Tinui girls toast of the town

Posted by Nadine Porter on 4 October 2016 | Comments

It may be tiny but three 12-year-old girls from the remote East Coast settlement of Tinui have shown you don't have to be big to have dreams or to be national champions.

Samantha Marriott, Maddie Taylor and Georgia Higinbottom make up 60 per cent of the Year Eight roll at their local school, so you can imagine the elation of their peers and the community when they came back from the AgriKidsNZ Grand Final in Timaru as national champions.

It was no mean feat with the girls beating out 550 school children the length and breadth of the country including a few highly rated boys' teams.

But these girls did more than most. They prepared for a fierce battle, urged on by their Tinui School principal who set aside reading and writing lessons for an entire term so the girls could focus on studying for the national final.

And then there was the visits to the local beekeeper, their local Stihl Chainsaw and Honda dealer in Masterton where they skilled themselves up on anything that might help them win.

Langlands' Honda sales manager Grant Langlands recalls the moment three determined young girls arrived on his forecourt.

Taken aback by their enthusiasm and drive, he showed them what they wanted to know.

"They were very orderly and very smart about what they were doing and had a good plan and were keen to succeed."

But preparation wasn't enough to get them to the Grand Final, with teams expected to fundraise their own way if they get through their region's final.

That was when the Tinui community stepped in by buying raffle tickets the girls were selling...lots of them...And the prize?

"We offered ourselves as slaves for the day and said we'd do anything," Samantha says.

By anything she means hard physical work down on the farm if need be.

The three girls comprehensively beat the rest in Timaru and came home to a heroes’ welcome. At a recent school assembly where the girls were presented with their awards by NZ Young Farmers CEO Terry Copeland, most of the community came along to cheer them on.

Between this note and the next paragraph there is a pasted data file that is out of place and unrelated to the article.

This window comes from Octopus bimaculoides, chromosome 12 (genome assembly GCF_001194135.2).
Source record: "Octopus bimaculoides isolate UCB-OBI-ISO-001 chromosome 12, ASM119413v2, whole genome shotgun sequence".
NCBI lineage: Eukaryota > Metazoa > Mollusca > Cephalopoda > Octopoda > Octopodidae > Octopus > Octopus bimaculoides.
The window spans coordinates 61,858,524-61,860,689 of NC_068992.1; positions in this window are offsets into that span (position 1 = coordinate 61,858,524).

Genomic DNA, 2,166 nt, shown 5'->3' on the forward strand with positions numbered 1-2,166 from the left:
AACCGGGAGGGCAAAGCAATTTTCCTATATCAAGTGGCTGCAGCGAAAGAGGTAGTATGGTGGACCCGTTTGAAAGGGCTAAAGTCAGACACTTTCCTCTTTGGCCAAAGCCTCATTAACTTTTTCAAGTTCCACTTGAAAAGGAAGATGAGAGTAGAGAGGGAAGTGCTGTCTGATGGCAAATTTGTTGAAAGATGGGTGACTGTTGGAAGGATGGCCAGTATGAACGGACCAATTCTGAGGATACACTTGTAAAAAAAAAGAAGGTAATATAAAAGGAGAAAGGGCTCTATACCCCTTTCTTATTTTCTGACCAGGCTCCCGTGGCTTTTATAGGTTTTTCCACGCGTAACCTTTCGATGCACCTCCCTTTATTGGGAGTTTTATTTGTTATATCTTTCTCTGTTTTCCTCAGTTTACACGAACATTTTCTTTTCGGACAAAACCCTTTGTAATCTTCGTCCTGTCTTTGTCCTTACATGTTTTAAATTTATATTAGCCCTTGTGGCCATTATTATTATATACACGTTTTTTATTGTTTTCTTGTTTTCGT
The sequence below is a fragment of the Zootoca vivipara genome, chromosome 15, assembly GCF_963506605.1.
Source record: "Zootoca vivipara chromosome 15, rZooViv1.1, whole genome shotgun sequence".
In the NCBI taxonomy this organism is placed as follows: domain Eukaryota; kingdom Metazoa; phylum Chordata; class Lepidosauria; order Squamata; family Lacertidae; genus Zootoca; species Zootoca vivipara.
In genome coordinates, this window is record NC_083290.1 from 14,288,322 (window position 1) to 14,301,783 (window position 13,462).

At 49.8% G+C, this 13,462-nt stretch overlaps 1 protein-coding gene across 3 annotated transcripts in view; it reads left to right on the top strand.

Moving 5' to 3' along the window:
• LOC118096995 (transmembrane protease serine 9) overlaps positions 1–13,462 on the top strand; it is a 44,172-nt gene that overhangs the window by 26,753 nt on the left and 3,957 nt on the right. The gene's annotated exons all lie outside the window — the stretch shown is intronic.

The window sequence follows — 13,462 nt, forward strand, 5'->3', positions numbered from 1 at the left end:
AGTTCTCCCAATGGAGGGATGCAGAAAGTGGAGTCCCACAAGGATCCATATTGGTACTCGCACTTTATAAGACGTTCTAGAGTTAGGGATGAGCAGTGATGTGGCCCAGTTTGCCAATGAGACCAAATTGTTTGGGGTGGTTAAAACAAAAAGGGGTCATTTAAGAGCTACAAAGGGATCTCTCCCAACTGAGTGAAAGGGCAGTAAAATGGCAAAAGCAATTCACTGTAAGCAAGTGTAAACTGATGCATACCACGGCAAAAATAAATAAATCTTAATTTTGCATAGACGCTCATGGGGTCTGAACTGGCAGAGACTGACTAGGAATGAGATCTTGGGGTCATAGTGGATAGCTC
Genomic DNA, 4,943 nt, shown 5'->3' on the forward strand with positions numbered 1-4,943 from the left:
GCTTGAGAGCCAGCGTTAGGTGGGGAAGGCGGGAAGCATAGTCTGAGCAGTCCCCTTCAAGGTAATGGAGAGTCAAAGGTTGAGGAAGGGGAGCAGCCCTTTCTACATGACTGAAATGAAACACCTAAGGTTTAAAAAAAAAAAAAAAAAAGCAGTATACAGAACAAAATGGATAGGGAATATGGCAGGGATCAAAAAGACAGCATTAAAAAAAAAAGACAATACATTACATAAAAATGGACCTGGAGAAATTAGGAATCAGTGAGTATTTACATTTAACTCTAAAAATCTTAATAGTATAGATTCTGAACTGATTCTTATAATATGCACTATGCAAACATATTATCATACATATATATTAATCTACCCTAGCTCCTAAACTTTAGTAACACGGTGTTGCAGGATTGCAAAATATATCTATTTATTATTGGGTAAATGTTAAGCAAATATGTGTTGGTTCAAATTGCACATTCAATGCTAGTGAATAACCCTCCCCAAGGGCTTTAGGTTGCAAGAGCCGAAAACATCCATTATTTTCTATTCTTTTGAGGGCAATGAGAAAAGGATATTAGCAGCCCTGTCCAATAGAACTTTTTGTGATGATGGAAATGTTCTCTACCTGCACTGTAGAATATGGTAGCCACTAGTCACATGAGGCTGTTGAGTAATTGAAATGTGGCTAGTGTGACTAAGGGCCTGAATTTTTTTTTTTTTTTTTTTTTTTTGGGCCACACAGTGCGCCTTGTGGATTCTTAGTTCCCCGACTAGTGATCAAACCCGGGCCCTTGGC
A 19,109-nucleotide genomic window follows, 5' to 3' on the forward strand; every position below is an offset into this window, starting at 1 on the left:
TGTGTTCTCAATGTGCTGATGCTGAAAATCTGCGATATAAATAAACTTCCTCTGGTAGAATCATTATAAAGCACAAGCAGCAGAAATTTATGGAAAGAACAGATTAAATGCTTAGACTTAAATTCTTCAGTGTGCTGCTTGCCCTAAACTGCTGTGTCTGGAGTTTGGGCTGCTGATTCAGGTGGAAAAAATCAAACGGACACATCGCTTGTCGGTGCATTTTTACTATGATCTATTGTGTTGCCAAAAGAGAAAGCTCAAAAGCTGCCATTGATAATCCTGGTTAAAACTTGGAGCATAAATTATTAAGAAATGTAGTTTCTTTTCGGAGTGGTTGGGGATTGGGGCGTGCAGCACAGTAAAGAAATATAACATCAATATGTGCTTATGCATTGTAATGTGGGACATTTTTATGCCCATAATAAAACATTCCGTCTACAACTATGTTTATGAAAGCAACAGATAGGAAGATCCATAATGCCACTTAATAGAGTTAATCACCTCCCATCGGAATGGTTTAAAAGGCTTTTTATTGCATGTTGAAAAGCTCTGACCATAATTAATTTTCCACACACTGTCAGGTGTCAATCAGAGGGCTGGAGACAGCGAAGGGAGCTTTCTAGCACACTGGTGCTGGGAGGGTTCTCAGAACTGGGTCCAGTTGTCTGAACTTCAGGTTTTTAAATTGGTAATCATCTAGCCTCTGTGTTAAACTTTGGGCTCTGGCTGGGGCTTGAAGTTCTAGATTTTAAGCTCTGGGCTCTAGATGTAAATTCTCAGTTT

Sam says it's a 'cool' place to grow up and says the girls have been inundated with phone calls and letters from locals congratulating them on their achievement.

And it's fed the girls appetites. They have a passion for the agricultural sector and all want to forge careers in it.

For Sam that means winning the TeenAg Grand Final, studying for an agricultural degree and becoming the first women to win FMG Young Farmer of the Year in the future.

She isn't alone with early entries for the FMG Young Farmer of the Year District Contest and Skills Day showing an increasing number of females competing. In the Christchurch District Final, 62 per cent of competitors were female – something NZ Young Farmers CEO Terry Copeland believes will continue.

"We are seeing a higher and higher number of females entering the primary industry and understanding that skills are not just needed down on farm, but also in the lab, technology...you name it, we need it."

Mr Copeland said there had been an awakening amongst youth around the exciting and varied opportunities the primary sector offered.

"And we are seeing that excitement reflected in stories such as these three incredibly talented girls who see a bright future in agriculture. It's also reflected in the number of females entering the FMG Young Farmer of the Year."

For now, the girls are taking a year off but you can bet they'll be back in 2018, ready to show why passion, focus and dreaming big can pay off.


For more information, please contact Nadine Porter, NZ Young Farmers communication manager on 0212140703 or email nadine.porter@youngfarmers.co.nz